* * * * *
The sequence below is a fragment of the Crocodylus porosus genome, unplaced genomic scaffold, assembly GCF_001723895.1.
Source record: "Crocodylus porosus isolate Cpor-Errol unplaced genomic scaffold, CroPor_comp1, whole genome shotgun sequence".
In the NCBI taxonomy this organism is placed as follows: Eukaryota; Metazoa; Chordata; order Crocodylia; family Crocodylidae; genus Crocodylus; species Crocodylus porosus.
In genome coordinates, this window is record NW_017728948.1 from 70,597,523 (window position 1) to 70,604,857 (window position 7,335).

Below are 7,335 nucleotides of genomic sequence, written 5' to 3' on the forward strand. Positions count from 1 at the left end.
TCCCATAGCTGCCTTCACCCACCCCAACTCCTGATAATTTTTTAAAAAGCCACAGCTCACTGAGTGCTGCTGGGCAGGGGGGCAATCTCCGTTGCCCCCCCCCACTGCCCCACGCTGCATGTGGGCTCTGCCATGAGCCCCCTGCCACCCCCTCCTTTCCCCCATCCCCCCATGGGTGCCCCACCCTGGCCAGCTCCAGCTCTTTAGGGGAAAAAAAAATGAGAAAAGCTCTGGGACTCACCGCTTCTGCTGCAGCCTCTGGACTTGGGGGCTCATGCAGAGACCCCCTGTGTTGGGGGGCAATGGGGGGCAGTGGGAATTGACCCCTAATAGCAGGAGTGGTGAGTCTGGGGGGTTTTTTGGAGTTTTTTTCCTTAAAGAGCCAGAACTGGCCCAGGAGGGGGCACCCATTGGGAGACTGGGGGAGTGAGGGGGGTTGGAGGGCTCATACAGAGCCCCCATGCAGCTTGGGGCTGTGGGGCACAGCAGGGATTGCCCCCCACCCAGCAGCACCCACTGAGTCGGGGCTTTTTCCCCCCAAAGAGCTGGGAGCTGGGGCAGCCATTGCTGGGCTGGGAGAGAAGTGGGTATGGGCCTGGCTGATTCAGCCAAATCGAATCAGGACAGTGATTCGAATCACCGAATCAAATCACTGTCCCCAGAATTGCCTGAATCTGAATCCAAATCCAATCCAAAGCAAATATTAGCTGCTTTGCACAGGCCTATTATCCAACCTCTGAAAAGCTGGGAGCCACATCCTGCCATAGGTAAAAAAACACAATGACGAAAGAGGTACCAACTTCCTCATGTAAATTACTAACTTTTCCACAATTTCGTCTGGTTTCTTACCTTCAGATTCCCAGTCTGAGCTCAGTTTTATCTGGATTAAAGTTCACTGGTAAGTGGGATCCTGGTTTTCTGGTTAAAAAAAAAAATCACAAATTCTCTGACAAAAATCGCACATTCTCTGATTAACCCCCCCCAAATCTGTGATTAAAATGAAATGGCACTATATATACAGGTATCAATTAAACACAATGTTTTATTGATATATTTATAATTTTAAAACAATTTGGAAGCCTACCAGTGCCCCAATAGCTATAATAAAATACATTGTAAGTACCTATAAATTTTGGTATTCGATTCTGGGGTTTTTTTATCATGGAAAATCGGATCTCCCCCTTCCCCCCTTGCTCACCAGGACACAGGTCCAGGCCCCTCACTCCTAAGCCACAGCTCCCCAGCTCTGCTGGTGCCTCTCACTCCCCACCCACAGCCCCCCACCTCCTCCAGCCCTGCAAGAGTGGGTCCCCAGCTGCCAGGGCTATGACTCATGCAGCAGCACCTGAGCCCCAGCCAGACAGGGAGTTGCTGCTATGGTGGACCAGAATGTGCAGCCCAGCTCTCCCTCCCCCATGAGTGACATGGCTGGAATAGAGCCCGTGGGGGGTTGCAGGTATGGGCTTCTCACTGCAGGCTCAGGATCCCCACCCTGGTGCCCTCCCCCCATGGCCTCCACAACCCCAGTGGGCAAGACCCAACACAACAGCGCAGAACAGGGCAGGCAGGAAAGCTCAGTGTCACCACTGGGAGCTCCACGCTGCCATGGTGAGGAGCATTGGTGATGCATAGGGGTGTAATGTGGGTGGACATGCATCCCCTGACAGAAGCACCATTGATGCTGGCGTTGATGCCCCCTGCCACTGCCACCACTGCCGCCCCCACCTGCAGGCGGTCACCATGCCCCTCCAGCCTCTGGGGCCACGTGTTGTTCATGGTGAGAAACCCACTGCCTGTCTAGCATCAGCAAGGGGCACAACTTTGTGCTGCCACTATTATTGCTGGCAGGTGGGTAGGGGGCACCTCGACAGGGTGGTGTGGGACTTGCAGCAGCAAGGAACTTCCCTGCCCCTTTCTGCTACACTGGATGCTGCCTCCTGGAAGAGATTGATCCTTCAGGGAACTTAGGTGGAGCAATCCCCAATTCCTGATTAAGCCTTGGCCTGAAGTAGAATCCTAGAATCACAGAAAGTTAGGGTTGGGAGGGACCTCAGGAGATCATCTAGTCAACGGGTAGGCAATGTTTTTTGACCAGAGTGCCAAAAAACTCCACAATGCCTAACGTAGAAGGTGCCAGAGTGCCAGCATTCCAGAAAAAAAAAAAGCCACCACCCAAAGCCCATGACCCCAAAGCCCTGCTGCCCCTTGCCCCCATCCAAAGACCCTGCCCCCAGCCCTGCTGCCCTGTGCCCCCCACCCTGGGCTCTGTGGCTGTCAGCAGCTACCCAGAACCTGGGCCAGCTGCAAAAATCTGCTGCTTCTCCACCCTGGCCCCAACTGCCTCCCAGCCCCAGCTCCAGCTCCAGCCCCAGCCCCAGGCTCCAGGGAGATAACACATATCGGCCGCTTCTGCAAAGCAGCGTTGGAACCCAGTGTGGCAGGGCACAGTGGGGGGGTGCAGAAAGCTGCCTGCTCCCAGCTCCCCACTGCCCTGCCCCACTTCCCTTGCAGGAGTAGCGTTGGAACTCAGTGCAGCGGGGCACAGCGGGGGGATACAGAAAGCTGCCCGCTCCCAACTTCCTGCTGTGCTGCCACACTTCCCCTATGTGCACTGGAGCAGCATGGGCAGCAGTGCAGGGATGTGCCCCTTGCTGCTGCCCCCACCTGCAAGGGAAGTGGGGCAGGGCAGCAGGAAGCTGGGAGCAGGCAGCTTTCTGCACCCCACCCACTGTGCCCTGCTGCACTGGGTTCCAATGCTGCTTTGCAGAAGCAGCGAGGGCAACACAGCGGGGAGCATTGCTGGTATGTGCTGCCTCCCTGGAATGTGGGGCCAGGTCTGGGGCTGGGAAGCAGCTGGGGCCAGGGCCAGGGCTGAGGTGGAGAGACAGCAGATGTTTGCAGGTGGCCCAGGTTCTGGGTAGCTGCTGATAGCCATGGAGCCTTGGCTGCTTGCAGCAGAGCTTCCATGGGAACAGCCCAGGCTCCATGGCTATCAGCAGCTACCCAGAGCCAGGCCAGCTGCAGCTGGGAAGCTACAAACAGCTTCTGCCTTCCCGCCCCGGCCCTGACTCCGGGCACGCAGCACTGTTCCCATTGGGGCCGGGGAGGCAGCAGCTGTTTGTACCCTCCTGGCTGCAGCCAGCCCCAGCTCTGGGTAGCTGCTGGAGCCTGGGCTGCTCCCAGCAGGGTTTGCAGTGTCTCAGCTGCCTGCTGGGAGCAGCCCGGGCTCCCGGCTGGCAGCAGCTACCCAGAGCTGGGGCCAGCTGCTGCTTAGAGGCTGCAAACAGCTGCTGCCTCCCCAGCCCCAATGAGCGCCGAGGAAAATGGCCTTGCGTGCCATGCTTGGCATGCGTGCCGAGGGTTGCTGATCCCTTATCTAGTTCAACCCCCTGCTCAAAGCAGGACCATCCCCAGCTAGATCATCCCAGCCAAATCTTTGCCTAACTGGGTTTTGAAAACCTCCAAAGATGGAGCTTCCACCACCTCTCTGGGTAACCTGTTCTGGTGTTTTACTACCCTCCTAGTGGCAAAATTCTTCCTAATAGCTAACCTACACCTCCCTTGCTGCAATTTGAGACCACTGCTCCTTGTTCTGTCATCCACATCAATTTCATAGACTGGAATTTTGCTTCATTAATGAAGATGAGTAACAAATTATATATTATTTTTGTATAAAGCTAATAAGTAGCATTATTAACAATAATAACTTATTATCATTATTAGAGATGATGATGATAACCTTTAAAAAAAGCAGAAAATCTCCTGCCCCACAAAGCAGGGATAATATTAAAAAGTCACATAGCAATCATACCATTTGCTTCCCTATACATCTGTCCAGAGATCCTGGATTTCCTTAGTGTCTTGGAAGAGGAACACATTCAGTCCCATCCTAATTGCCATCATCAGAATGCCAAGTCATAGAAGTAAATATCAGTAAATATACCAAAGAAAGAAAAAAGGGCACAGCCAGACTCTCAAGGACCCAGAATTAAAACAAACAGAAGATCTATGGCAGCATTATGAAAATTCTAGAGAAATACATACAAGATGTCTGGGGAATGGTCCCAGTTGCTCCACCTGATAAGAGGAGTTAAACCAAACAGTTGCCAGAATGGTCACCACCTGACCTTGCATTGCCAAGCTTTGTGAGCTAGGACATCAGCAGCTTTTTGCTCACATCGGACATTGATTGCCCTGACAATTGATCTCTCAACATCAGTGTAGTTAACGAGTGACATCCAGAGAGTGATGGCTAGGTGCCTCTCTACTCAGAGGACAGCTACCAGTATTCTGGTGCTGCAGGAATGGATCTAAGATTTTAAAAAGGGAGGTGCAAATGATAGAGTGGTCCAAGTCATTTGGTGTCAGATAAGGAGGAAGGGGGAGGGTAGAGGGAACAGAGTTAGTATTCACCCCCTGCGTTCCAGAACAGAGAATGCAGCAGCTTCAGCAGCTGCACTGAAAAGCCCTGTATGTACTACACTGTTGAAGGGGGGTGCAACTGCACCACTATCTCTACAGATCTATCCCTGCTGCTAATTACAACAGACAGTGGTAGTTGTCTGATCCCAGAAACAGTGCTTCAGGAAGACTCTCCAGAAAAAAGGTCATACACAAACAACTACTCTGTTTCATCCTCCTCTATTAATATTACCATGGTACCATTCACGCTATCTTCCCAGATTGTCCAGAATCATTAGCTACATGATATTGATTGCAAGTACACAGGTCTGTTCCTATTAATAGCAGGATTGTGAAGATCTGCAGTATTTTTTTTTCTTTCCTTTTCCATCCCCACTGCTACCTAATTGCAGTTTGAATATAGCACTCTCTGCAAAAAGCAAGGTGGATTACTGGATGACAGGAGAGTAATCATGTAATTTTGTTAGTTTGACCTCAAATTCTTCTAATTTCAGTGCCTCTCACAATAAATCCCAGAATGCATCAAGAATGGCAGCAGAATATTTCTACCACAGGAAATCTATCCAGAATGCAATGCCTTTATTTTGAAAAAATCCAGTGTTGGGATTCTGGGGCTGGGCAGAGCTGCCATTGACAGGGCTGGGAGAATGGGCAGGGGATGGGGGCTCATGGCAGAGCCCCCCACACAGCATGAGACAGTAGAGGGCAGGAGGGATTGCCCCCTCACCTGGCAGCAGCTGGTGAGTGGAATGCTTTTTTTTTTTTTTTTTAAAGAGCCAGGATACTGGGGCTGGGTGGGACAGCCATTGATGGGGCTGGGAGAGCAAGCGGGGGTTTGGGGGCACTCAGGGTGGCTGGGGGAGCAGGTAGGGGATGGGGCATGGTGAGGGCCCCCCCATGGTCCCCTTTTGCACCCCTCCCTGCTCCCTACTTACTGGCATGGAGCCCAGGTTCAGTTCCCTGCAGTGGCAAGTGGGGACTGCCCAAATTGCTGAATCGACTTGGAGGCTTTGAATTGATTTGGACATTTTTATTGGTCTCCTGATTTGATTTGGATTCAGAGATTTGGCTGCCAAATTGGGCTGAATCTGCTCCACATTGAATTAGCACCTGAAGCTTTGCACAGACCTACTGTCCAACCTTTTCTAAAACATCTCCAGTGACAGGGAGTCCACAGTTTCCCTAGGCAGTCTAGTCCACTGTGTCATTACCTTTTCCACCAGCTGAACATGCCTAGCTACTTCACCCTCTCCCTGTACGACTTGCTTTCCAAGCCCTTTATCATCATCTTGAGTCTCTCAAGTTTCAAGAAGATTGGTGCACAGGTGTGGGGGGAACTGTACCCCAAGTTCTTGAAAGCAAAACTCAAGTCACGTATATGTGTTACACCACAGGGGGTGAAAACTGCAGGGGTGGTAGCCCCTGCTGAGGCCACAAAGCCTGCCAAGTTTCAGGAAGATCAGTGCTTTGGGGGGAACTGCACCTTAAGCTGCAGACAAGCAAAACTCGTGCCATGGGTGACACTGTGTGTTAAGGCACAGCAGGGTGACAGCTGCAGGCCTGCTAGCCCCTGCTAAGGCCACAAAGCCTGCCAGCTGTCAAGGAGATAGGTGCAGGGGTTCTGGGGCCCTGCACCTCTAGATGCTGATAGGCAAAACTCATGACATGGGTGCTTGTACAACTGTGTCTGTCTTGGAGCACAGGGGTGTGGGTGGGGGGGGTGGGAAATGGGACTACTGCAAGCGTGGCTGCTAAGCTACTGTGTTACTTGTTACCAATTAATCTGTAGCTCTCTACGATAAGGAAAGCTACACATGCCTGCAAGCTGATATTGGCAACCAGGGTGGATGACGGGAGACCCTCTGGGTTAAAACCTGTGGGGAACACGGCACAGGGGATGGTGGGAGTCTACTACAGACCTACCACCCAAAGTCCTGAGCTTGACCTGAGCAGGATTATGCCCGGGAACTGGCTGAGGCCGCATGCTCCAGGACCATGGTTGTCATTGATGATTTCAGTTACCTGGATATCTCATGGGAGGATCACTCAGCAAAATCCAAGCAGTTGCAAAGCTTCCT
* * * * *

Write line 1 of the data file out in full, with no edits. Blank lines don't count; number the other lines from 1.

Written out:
The sequence below is a fragment of the Crocodylus porosus genome, unplaced genomic scaffold, assembly GCF_001723895.1.